Jody Wilson-Raybould father entered politics hoping to build bridges

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Jody Wilson-Raybould father entered politics hoping to build bridges
Jody Wilson-Raybould father entered politics hoping to build bridges

As the frigid air of an Ottawa winter howled outside in January 2013, Jody Wilson-Raybould stood at the centre of a mass of national media, trying to be a peacemaker as First Nations chiefs from across the country battled over how to secure a meeting with the sitting government on their terms.

Some wanted to reject a meeting with prime minister Stephen Harper, because they felt their talks should be directly with the crown, or its representative in Canada, Gov. Gen. David Johnston.

Wilson-Raybould was the British Columbia regional chief for the Assembly of First Nations, and she was going to build the bridge between the chiefs, and then between the chiefs and a government many felt was hostile to Indigenous issues.

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When the meeting with Harper finally happened, she would later say, she realized change was going to be easier if she was on the inside. So she ran for the Liberals in the 2015 election and won in a downtown Vancouver riding.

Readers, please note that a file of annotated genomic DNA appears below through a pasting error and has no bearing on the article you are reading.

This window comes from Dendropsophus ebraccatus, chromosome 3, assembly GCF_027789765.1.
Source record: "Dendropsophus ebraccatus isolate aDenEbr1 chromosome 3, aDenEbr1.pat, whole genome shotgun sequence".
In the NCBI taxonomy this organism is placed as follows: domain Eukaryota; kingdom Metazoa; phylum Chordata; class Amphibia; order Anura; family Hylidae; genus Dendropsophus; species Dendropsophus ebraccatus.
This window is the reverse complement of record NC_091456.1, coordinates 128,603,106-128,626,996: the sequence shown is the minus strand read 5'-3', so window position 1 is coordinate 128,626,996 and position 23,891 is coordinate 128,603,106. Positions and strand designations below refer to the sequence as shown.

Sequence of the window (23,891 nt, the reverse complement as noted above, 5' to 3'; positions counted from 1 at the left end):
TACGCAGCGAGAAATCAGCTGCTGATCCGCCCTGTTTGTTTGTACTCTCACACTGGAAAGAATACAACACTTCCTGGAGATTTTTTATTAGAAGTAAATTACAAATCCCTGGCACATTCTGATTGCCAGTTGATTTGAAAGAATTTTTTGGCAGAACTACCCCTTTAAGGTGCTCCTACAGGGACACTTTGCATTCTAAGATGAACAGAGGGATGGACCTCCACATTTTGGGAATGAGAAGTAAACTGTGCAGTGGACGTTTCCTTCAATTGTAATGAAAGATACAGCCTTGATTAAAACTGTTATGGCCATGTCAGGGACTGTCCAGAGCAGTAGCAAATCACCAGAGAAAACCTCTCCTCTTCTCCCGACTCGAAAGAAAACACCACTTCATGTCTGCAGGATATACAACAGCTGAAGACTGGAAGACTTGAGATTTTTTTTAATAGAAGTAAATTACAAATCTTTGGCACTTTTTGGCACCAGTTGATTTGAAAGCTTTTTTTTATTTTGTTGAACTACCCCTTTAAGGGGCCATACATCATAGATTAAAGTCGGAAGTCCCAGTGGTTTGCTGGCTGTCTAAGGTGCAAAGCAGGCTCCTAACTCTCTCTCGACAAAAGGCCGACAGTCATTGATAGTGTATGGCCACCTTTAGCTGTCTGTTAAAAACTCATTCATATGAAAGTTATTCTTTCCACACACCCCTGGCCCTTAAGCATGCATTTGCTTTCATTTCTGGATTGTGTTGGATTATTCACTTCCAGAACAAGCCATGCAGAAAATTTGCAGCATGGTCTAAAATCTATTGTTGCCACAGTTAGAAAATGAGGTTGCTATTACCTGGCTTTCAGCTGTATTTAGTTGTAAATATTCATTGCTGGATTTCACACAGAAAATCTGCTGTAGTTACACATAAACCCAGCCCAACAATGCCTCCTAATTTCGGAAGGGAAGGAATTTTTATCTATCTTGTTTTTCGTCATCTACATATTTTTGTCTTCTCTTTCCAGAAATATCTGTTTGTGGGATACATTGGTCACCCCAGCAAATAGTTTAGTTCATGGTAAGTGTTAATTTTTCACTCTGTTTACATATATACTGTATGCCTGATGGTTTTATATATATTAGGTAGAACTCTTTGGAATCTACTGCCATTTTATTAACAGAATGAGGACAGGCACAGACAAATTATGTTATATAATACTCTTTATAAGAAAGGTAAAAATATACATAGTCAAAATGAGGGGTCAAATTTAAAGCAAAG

Shortly afterward Prime Minister Justin Trudeau would name her Canada’s justice minister.

Fast forward six years, and in the frigid air of another Ottawa January, Wilson-Raybould was grim as she faced the reality that three years after getting one of the highest portfolios in Prime Minister Justin Trudeau’s cabinet, she was being demoted.

With the enthusiasm of a child being asked to apologize for stealing a cookie, she delivered the agreed-upon line, that moving from Justice to Veterans Affairs was not a negative, that there was “no world” in which serving Canada’s veterans had a downside.

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But the reality is she wasn’t being moved because she was universally loved and doing a bang-up job.

She was being moved because she had become a thorn in the side of the cabinet, someone insiders say was difficult to get along with, known to berate fellow cabinet ministers openly at the table, and who others felt they had trouble trusting.

Less than a month later, Wilson-Raybould is at the centre of one of the biggest storms to hit the Trudeau government: allegations the prime minister or his aides pressured her to help Quebec corporate giant SNC-Lavalin avoid a criminal prosecution, and demoted her at least partly because she wouldn’t co-operate.

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Trudeau has flatly denied the allegations.

Several Liberals approached Friday said they were confident the story came from Wilson-Raybould herself.

“She’s always sort of been in it for herself,” said one insider who didn’t want to be identified. “It’s never been about the government or the cabinet. Everything is very Jody-centric.”

The fear of reprisal for speaking about anything to do with the situation was running so high Friday most Liberals approached flatly refused.

Treasury Board President Jane Philpott, said to be one of Wilson-Raybould’s closest friends and allies in cabinet, was not available. One former senior staffer said it was too uncomfortable to talk about.

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